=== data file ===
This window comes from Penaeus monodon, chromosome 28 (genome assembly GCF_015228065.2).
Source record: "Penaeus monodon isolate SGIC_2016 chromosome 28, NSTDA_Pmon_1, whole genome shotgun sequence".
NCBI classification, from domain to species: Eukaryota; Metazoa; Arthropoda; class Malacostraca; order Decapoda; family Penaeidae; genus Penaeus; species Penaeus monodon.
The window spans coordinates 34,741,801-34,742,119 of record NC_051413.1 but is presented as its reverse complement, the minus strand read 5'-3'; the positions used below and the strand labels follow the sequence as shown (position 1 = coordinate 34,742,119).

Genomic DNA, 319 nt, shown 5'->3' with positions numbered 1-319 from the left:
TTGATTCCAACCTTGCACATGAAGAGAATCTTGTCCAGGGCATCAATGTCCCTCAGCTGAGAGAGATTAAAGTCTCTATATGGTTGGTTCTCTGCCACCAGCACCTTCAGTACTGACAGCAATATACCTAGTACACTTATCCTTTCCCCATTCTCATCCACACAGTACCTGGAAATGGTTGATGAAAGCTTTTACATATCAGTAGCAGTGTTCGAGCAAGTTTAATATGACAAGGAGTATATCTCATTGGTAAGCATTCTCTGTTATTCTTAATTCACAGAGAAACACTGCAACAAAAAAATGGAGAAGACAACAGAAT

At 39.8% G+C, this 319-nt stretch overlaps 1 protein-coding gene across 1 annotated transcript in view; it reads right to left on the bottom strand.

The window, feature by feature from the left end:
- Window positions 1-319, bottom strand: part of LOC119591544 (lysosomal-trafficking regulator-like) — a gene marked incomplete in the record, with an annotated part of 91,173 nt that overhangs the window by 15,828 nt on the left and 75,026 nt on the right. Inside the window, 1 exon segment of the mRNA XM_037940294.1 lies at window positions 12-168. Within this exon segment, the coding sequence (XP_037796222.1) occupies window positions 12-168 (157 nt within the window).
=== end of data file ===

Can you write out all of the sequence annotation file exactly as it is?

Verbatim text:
This window comes from Penaeus monodon, chromosome 28 (genome assembly GCF_015228065.2).
Source record: "Penaeus monodon isolate SGIC_2016 chromosome 28, NSTDA_Pmon_1, whole genome shotgun sequence".
NCBI classification, from domain to species: Eukaryota; Metazoa; Arthropoda; class Malacostraca; order Decapoda; family Penaeidae; genus Penaeus; species Penaeus monodon.
The window spans coordinates 34,741,801-34,742,119 of record NC_051413.1 but is presented as its reverse complement, the minus strand read 5'-3'; the positions used below and the strand labels follow the sequence as shown (position 1 = coordinate 34,742,119).

Genomic DNA, 319 nt, shown 5'->3' with positions numbered 1-319 from the left:
TTGATTCCAACCTTGCACATGAAGAGAATCTTGTCCAGGGCATCAATGTCCCTCAGCTGAGAGAGATTAAAGTCTCTATATGGTTGGTTCTCTGCCACCAGCACCTTCAGTACTGACAGCAATATACCTAGTACACTTATCCTTTCCCCATTCTCATCCACACAGTACCTGGAAATGGTTGATGAAAGCTTTTACATATCAGTAGCAGTGTTCGAGCAAGTTTAATATGACAAGGAGTATATCTCATTGGTAAGCATTCTCTGTTATTCTTAATTCACAGAGAAACACTGCAACAAAAAAATGGAGAAGACAACAGAAT

At 39.8% G+C, this 319-nt stretch overlaps 1 protein-coding gene across 1 annotated transcript in view; it reads right to left on the bottom strand.

The window, feature by feature from the left end:
- Window positions 1-319, bottom strand: part of LOC119591544 (lysosomal-trafficking regulator-like) — a gene marked incomplete in the record, with an annotated part of 91,173 nt that overhangs the window by 15,828 nt on the left and 75,026 nt on the right. Inside the window, 1 exon segment of the mRNA XM_037940294.1 lies at window positions 12-168. Within this exon segment, the coding sequence (XP_037796222.1) occupies window positions 12-168 (157 nt within the window).